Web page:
The theatrical dance was performed in a small room, with over 1/3 of it occupied by the stage. The audience (about 50 people packed around the stage) sat on the ground. I arrived early and I sat next to the stage. So, the actors/dancers were evolving very close to me, often so close that I could touch them, as can be seen from some of the photos below. The performance consisted of two distinct dances, each lasting 30min. The first, called Chigaeshi, depicts a battle between Takemikazuchi-no-mikoto, one of the gods of martial arts, and a foreign demon. The second, Orochi, depicts the story of Susano-no-mokito, the younger brother of goddess of the Sun Amaterasu Omikami, who fights and defeats a multi-headed, multi-tailed giant serpent named Orochi to save the life of the last daughter of an elderly couple. The two dances were very impressive, but the second was absolutely extraordinary. Throughout the dances the audience cheered, whistled, and clapped loudly to encourage their gods (and the dancers), although most had attended such dances before and knew well these stories.


To fully appreciate the skills and performance of the dancers/actors, one must realize that the masks give them poor visibility and that the costumes, which are embroidered with real silver and gold, are heavy (up to 20kg).


The musicians sit on the right side of the stage.




- The god Takemikazuchi-no-mikoto enters the stage alone and presents himself by taking successive postures rhythmed by music. Despite his fierce look, the god is benevolent.




- Then a foreign demon appears, bringing war (symbolized by fire and sparks), and the fight starts. Some motions (often too fast for me to capture in photos) were quite amazing, especially a front flip of the god despite his heavy and cumbersome embroidered clothes and his restricted visibility through the mask.






- The fight is very energetic and extremely well-choreographed.


- Like in a good movie, it sometimes seems that the god is going to lose the fight...


...but in the end the demon drops its sword and loses the fight.


- The demon repents and the god does not kill him. The legend has it that after his defeat the demon went to Takashiho in Kyushu, where he settled as a farmer, and that peace prevailed.



This dance depits the fight of Susano-no-mokito with a giant serpent, Orochi, which has eight heads and eight tails. For lack of space on the stage, there are only four heads and four tails in the dance below. Each part of Orochi is actuated by a single dancer. The choreography and realism of the performance are extraordinary and the accompanying music overwhelming. To see a video of a short (32s) portion of this dance, with sound, click here.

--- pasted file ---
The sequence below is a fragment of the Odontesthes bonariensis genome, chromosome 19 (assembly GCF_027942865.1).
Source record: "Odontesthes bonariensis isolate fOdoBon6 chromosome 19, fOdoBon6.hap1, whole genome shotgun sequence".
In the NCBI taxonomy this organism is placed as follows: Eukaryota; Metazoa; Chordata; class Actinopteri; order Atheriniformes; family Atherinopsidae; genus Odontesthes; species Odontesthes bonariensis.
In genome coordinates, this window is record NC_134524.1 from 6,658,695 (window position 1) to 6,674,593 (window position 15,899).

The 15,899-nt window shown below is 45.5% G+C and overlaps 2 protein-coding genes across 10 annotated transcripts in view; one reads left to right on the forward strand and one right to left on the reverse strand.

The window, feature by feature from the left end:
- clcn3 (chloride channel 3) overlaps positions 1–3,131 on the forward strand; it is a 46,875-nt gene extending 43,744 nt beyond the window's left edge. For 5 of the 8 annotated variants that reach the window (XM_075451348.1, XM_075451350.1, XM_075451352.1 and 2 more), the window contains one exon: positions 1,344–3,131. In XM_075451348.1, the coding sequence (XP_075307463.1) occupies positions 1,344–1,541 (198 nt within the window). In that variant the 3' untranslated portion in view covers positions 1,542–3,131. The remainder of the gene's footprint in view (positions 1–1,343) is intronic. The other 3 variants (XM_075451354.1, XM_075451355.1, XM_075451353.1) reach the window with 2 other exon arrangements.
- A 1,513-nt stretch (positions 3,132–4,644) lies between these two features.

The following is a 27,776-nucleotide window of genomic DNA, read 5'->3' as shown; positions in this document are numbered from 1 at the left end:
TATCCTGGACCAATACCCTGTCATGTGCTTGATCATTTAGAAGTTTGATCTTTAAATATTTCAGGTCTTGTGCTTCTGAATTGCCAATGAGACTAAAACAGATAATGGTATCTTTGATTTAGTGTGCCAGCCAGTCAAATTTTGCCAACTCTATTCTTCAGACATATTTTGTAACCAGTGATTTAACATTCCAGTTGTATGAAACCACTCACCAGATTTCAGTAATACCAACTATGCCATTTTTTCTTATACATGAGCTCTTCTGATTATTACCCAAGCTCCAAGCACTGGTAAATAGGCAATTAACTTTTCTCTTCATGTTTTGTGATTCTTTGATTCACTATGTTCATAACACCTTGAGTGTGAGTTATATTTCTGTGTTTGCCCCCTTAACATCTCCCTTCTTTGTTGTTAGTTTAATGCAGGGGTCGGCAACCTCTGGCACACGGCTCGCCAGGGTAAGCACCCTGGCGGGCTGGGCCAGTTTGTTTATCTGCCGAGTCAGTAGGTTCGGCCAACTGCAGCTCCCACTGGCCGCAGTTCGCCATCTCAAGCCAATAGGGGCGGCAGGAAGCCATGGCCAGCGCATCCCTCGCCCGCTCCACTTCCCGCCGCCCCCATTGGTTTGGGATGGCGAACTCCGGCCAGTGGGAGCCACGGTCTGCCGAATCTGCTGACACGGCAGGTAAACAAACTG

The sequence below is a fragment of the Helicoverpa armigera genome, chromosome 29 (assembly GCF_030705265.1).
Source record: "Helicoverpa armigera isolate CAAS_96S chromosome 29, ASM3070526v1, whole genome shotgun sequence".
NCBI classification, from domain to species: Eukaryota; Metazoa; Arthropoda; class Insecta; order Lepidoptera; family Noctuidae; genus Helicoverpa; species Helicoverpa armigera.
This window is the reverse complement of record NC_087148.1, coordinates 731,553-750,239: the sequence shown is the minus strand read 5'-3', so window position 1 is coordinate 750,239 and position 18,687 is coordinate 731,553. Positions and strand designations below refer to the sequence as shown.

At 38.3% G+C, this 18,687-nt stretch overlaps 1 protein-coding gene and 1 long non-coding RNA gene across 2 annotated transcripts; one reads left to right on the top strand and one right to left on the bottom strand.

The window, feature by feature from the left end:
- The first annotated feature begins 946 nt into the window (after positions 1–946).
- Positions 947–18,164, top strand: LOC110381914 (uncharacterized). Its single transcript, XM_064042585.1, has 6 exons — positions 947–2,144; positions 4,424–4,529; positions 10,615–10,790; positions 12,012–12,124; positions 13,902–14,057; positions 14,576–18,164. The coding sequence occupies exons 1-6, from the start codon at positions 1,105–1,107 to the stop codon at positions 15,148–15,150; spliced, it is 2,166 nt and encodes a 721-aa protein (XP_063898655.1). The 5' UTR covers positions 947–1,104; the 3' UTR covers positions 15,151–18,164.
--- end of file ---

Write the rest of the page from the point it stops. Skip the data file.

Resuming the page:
- As in the previous dance, the good character, Susano, appears on the stage alone and presents himself by taking successive postures.


- Then an elderly couple enters the stage, with their young daughter.



- The old father tells Susano that they are grieving because each year a giant serpent comes and eats one of their seven daughters. It is now coming for their last one.


- Susano asks the father to prepare a barrel of sake and performs rituals as the serpent enters the stage.




- For a while the serpent Orochi occupies the entire stage and performs several coordinated motions of its four bodies. (This is particularly impressive since each of the four men inside the serpent have limited visibility.)






- At some point the serpent drinks the sake and becomes drunk. It is time for the fight to start. To win Susano must cut each one of the Oromi′s heads.


- The fight is ferocious, formidably choreographed, with a lot of fire, sparks, and smoke. (Several times during the fight I am hit by serpent tails that went out of the stage.)







- At the end of the fight Susano cuts the last head of Orochi. A sword then emerges from its tail. The legend says that this sword is the one of the Three Sacred Treasures of Japan now preserved in the Atsuta shrine (Aichi prefecture).


- Susano claims victory and the daughter of the old couple is safe.



Following the two dances, the dancers/actors are presented to the audience. The four dressed in black are those who animated Orochi. Their performance was beyond amazing.



Back to main Japan 2019 page